For Robin Baker, Head Curator at the BFI National Archive, Singin’ in the Rain proves that popular entertainment can be high art. “It’s nearly always voted best film musical, but actually it’s up there with the best romantic comedy ever made, one of the best films ever made about show business, and one of the best films about movies and movie-going,” he says. When the BFI screened it as part of a celebration of musicals in 2019, he was struck by its rare intergenerational appeal. “Looking at the age mix of audiences, virtually none of them would have ever seen the film the first time,” he says. “It feels wholly untarnished by age. The thing’s almost 70 years old – it’s remarkable.”
Jeanine Basinger, film historian and founder of the department of film studies at Wesleyan University, did see it when it was originally released, then many times more while working as a cinema usher. “It never failed to be fun,” she says. Over the last forty years, she’s often returned to it when programming screenings for students or community audiences. “There are one or two old movies that you can always feel safe showing – they never fail to please because they are still what they set out to be, they’ve not lost their charm or become mean-spirited or useless in any way. They are a handful of true sure-fire old movies. Singin’ in the Rain is one of them,” she says.
Its influence is so ubiquitous that it isn’t always obvious. Michael Jackson’s Billie Jean moves were inspired by Kelly, while Baker sees a through-line reflected in the sardonic tone of French comedy Call My Agent! In fact, its influence is such that it’s become an omnipresent cultural reference point.
“It’s impossible for any director making a musical at any time since Singin’ in the Rain to not think about it,” says Baker. “There are those like La La Land or Jacque Demy’s La Demoiselles de Rochefort, where he even cast Gene Kelly in it, that feel like the live spirit of Singin in the Rain is channelled through.” But more widely, “it shapes how and what we expect of musicals now; the word ‘Technicolor’ is almost impossible to separate from it.”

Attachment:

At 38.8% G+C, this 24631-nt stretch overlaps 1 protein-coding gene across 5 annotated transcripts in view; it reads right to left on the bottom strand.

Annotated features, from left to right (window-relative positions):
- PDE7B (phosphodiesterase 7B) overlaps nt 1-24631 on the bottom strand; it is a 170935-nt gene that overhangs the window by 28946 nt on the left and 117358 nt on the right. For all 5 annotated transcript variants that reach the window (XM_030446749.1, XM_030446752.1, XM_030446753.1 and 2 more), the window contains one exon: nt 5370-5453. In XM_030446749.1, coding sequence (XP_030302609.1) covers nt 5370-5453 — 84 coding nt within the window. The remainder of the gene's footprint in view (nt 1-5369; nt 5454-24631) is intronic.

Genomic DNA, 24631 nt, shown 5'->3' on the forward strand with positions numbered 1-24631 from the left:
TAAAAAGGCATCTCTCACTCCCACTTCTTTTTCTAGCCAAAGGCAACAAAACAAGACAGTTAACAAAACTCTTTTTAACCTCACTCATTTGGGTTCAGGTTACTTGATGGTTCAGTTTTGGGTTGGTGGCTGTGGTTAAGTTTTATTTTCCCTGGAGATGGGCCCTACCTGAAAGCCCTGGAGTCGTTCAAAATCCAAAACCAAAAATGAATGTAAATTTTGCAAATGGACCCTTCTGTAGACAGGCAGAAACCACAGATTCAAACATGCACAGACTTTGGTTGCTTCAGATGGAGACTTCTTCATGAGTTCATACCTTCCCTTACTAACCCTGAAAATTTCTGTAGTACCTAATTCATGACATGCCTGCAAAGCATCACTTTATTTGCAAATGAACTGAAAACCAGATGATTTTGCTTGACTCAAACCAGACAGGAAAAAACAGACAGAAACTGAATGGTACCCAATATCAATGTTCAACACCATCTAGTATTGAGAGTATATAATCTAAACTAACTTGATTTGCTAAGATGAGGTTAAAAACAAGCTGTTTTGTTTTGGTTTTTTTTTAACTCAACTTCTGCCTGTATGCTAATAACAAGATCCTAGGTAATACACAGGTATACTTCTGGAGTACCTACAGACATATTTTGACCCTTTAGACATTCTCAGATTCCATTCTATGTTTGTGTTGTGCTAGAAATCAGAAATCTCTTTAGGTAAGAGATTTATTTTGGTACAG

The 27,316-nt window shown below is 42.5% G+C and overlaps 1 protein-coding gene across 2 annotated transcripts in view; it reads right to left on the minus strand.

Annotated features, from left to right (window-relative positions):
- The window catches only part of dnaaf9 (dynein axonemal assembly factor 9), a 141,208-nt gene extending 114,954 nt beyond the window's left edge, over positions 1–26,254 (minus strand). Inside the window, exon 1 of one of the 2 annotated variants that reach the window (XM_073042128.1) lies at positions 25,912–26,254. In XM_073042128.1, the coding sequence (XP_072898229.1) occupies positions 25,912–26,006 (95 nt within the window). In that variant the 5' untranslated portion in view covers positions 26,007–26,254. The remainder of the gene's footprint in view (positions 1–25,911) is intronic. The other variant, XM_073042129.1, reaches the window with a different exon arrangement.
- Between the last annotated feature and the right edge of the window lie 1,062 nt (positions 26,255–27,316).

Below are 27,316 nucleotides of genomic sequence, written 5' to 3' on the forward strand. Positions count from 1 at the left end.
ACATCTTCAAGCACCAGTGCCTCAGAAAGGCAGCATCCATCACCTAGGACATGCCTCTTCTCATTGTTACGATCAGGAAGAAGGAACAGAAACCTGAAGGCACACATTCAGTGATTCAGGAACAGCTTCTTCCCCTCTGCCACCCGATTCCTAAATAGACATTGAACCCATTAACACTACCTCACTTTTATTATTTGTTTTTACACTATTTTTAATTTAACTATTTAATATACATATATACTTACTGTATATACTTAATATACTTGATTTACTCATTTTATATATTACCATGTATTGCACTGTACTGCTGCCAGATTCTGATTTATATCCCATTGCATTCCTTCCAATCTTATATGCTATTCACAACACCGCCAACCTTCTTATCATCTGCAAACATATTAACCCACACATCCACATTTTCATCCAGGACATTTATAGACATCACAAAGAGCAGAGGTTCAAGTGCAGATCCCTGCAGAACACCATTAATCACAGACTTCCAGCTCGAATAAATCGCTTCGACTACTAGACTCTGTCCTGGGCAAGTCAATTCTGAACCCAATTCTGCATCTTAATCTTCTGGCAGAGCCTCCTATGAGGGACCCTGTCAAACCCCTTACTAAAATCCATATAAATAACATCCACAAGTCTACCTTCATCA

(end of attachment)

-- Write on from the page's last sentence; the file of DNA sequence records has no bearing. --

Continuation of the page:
In an essay in her book The Movie Musical, Basinger points out that, in the script, the pivotal rain scene is simply written as “Don dances in the wet street.” But, she writes, “On-screen, these six words become four minutes of song and dance that define Gene Kelly and are often used to define the whole genre of original Hollywood musicals. The rain dance: so easy, so relaxed, so happy and emotional, so simple. Just a carefree little moment on film. But what did it take to put it up there?”
And that’s another part of the magic - they make it look so effortless. Prior to rehearsals with the rest of the company, the Sadler’s Wells leads, Adam Cooper (who also played Don at Chichester), Charlotte Gooch and Kevin Clifton, had to attend a boot camp to learn the material and keep up their fitness. “It’s very easy to underestimate the sheer force of will and energy that went into making the film in the first place, the craft involved. Our job, and Gene Kelly’s job when they made the film was to make it look easy, but it was pretty herculean,” says Church.
Achieving greatness, then, is no simple matter. The alchemy that looks like perfection comes from the efforts of many people, all at the top of their game, pulling together and seizing a moment – and that’s why Singin’ in the Rain is still so cherished. “Musicals are quite elusive – we all wait for a Hamilton or Les Mis to come along, but they don’t grow on trees,” says Church. “I think, in a world where it’s complicated to make shows like this land, they stand as a beacon.”
Singin’ in the Rain is at Sadler’s Wells from July 30 to September 5; sadlerswells.com